Why? Well, Netskills has run a series of workshops on ePortfolios for the last couple of years but the funding from JISC has come to an end so I’ve been discussing with Dave Hartland, our director, how to keep the momentum going and continue to support the people who have come on our events as well as the wider community of people interested in eportfolios. The blog is part of that plan.
The aim of the blog is not to add anything new to thinking about ePortfolios but to share ideas that are already out there and hopefully spread the word further (hence Amplifier). The blog will be for:
- linking to other sites and providing a bit of commentary and context.
- sharing examples of eportfolios.
- stories about how institutions are implementing the technology.
- reports from relevant events and conferences that Netskills people or associates are attending.
The Twitter account is so we can take part in the ongoing conversation, pick up interesting tidbits, retweet and converse at will.
It will also help me keep up to date with what’s going on in the subject.
I put together a social media policy document because I thought it was important to set people’s expectations for the blog and what we were doing with it. It also helps fix the “terms of engagement” in my own mind and avoid mission creep.
I chose Posterous as the platform for a number of reasons:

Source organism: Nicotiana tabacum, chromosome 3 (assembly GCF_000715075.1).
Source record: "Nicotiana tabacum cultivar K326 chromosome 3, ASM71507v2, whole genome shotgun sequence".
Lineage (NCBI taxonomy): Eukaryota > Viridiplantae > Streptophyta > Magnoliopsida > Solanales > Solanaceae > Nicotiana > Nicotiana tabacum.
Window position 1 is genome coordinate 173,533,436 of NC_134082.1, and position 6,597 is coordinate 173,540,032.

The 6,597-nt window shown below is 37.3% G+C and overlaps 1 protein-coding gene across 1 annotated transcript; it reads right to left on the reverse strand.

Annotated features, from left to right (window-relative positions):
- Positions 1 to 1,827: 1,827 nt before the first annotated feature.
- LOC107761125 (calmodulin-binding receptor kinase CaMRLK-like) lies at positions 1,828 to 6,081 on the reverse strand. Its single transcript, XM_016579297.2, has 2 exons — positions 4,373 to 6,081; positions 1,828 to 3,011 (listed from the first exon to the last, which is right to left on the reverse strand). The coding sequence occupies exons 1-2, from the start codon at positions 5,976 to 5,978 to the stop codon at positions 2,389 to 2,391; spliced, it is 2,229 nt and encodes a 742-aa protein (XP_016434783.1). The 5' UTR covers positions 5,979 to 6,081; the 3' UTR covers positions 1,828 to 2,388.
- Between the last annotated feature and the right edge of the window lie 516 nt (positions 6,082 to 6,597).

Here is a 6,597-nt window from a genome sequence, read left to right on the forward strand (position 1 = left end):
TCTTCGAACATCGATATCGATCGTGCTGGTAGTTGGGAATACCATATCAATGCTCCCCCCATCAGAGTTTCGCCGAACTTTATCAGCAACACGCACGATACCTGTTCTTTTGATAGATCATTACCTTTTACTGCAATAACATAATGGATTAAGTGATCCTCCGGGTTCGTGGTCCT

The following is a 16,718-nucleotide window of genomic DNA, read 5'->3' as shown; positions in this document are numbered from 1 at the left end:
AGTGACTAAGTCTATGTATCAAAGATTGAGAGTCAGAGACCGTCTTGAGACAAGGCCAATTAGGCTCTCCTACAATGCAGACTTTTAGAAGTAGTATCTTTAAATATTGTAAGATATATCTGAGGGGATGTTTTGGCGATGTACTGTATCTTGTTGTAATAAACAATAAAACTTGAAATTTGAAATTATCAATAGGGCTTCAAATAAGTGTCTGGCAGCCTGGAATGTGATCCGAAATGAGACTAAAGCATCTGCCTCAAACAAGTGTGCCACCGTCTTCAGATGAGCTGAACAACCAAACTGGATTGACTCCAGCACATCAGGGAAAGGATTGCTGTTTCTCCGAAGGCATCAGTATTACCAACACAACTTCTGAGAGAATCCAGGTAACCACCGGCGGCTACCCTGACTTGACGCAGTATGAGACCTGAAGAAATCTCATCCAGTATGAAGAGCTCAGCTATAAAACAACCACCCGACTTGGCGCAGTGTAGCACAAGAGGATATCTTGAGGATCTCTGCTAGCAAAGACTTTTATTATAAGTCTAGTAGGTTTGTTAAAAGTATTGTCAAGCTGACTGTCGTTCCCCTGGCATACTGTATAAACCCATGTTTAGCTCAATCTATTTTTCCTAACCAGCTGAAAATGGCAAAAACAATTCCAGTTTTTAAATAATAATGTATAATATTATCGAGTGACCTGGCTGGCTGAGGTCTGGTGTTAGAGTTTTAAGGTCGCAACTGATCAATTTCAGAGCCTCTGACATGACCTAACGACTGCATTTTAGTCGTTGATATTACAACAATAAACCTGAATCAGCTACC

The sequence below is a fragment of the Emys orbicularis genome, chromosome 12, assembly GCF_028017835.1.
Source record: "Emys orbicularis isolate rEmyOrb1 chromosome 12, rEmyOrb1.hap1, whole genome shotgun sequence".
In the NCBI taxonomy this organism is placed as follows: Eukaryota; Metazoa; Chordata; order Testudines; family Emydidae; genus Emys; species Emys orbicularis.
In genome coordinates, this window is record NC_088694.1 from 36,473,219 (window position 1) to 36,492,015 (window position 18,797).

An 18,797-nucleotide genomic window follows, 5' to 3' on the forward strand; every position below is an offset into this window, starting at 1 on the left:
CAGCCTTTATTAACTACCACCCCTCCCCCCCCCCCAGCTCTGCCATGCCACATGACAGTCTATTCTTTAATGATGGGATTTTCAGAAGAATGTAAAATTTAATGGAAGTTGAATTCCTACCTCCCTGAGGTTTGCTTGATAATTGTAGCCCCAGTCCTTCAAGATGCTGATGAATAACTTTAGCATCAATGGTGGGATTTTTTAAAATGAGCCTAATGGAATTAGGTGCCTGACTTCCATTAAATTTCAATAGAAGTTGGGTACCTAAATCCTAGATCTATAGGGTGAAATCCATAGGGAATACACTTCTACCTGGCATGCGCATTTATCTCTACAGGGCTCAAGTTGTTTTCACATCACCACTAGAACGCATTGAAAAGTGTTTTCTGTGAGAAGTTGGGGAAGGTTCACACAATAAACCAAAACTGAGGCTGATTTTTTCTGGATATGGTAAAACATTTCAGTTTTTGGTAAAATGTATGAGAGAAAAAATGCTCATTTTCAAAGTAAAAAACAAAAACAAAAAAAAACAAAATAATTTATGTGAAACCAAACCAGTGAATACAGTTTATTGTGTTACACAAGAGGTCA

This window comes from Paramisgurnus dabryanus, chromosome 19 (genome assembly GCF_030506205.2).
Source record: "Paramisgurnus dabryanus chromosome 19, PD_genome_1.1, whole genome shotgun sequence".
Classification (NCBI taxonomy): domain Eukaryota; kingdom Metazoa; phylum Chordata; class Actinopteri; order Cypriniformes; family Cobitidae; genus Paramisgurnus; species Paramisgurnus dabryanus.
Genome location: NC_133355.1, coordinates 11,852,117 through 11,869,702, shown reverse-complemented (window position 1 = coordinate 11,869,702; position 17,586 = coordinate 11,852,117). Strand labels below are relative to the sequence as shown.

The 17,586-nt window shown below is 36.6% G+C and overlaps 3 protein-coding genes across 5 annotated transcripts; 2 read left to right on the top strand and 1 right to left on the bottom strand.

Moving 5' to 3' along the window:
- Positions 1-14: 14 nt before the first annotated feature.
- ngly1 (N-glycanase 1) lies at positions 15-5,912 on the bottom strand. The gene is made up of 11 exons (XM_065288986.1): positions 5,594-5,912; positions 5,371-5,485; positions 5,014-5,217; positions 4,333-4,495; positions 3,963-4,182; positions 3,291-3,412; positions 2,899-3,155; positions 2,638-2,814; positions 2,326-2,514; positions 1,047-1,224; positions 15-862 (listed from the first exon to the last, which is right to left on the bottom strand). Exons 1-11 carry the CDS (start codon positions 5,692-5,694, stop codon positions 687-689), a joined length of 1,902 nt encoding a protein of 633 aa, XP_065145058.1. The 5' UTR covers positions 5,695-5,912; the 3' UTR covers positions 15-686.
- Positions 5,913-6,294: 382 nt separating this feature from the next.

- I wanted to keep it simple and be able to post easily when I’m out and about at events.
- this may turn into a group blog at some point so I wanted to test it for that purpose.
- I said a while ago I wanted to use Posterous properly (having used WordPress only before) and this seemed like a good opportunity.
So far, so good although there are a few niggles about how well it links with other social networks (I’d like a widget to show tweets in a sidebar and also Diigo won’t support it for their autoposting service yet). Also, the post views that Posterous shows in its dashboard seem much greater than what Google Analytics and Feedburner are telling me, which is a bit mysterious.
The plan is to run it for 6 months as a pilot project and if it is successful it will become part of Netskills’ operations.
Quite how I decide if the project is successful is difficult to quantify. I’ve resisted setting arbitrary targets of so many followers, retweets, subscribers etc partly as I haven’t got much in the way of precedent. The pattern that I would hope to see would be a steady growth in page views and Twitter followers and being able to maintain a steady level of readership thereafter. If the numbers dip that’s a signal to me that I’m either not doing it right or that it’s generally not something the community sees as valuable.
But there’s unquantifiable stuff going on too concerning building relationships and adding value. How I capture that is tricky and will involve questioning people directly.
Blogging like this on a specific topic and as an official channel is new ground for me so I’m looking forward to experimenting and learning new skills about using social media to support particular communities.